Adapted by Larry McMurtry and Bogdanovich from McMurtry’s 1966 novel, "The Last Picture Show" is an atmospheric character study that launched the careers of a remarkable group of young actors (including Shepherd, Jeff Bridges, Timothy Bottoms and Randy Quaid) and greatly influenced a generation of prominent directors.

Set in the fading West Texas town of Anarene in the early 1950s, the film combines a poignant coming-of-age tale with a bittersweet appraisal of Anarene’s discontented adults. As the only movie theater in town goes out of business, Anarene’s high school seniors grapple with conflicting feelings about sex, friendship and responsibility, and the adults reflect on their unfulfilled lives.

The film’s nostalgic appeal is heightened by Robert Surtees’ black-and-white cinematography, Polly Platt’s production design and an innovative use of period music. The picture garnered eight Oscar® nominations, including Actor in a Supporting Role (Ben Johnson, Bridges), Actress in a Supporting Role (Leachman, Ellen Burstyn), Cinematography (Surtees), Directing (Bogdanovich), Best Picture (Stephen J. Friedman, producer), and Writing – Screenplay based on material from another medium (McMurtry, Bogdanovich), with Johnson and Leachman earning statuettes for their performances.

The "Definitive Director’s Cut" includes scenes reinstated or re-edited by Bogdanovich for the 2000 DVD and theatrical re-release. This digital version is courtesy of Sony Pictures and the Academy Film Archive.

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Nikki
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« Reply #110 on: October 28, 2011, 05:15:23 PM »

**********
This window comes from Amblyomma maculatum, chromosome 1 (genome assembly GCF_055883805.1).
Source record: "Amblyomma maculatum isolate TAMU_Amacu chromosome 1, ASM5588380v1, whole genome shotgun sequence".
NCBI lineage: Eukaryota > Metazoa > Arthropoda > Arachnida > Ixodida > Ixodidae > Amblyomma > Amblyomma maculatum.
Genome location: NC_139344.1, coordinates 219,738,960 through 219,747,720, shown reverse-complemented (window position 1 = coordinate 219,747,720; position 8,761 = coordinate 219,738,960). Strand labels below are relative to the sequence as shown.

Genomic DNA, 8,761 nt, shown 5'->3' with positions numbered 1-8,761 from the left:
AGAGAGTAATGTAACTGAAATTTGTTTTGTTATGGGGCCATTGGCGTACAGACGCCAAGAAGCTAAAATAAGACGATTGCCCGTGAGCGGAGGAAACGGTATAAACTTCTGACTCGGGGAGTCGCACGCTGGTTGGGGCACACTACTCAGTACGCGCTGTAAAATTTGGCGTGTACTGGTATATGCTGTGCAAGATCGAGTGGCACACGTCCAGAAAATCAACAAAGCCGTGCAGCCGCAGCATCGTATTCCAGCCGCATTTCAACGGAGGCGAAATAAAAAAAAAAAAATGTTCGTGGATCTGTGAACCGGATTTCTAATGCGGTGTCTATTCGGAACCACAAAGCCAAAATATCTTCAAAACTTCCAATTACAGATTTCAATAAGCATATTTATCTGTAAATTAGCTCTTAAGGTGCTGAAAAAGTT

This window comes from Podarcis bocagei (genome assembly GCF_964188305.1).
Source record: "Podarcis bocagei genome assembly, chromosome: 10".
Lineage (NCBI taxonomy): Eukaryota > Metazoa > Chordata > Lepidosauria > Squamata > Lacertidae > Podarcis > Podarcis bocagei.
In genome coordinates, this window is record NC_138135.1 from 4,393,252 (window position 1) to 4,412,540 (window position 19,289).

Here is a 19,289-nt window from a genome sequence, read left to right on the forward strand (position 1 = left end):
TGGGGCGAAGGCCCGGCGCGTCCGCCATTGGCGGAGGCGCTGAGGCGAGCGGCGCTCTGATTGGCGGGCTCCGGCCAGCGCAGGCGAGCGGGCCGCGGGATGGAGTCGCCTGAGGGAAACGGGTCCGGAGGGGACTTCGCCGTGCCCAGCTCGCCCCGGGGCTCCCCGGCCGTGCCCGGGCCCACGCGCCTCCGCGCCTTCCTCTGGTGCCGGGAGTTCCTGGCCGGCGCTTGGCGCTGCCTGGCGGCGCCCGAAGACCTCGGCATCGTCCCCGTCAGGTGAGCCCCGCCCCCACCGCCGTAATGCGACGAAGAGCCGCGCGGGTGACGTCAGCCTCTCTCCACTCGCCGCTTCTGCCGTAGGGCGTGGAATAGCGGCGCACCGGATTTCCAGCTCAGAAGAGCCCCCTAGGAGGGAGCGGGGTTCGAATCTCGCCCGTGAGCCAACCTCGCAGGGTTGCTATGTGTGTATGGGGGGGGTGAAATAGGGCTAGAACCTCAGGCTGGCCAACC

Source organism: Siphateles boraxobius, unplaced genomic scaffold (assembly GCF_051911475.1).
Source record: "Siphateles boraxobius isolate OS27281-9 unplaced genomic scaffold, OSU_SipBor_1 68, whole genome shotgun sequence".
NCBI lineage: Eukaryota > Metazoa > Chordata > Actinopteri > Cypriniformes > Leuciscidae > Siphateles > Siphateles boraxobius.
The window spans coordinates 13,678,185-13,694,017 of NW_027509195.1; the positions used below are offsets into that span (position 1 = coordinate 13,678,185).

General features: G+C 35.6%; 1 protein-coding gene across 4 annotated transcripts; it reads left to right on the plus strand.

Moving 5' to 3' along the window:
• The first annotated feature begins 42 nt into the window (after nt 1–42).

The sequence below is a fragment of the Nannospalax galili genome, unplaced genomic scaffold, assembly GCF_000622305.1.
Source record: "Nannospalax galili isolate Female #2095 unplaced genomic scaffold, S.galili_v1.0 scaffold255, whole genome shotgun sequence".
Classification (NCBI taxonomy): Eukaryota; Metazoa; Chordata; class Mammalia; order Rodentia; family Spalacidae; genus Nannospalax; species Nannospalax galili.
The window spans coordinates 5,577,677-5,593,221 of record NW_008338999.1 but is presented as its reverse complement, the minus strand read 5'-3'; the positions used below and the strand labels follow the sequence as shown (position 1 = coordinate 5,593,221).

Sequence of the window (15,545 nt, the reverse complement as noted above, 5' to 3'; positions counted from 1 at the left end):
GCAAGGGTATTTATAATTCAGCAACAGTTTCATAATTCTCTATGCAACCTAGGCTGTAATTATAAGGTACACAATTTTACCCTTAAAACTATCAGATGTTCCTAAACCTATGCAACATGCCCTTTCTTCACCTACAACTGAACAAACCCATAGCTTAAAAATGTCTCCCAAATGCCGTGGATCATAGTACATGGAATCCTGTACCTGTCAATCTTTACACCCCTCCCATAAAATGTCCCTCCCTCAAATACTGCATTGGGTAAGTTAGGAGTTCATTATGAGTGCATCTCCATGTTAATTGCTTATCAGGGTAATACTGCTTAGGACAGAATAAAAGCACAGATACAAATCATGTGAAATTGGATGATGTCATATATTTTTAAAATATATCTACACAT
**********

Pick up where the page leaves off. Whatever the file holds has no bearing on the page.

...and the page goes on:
We discussed 'Last Picture Show' in the book discussion a few years back.  It's probably in the archives.
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The shirts hanging on a nail shudder slightly in the draft.

If he does not force his attention on it, it might stoke the day, rewarm that old, cold time on the mountain when they owned the world and nothing seemed wrong.

Bliss was it in that dawn to be alive
But to be young was very heaven!
Ellen (tellyouwhat)
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« Reply #111 on: January 07, 2012, 02:31:15 PM »

I'm cross posting this from the 6th Anniversary thread, because I have been meaning to get it uploaded to post here forever, finally got it done today!






This past summer, I visited Archer City with a writing group -- that is Larry McMurtry's hometown -- he still lives there.

He keeps his Brokeback Oscar and Golden Globe award at the Lonesome Dove Inn, and we were allowed to photograph them.







I wuz really there!  and I touched the Oscar, too!  Grin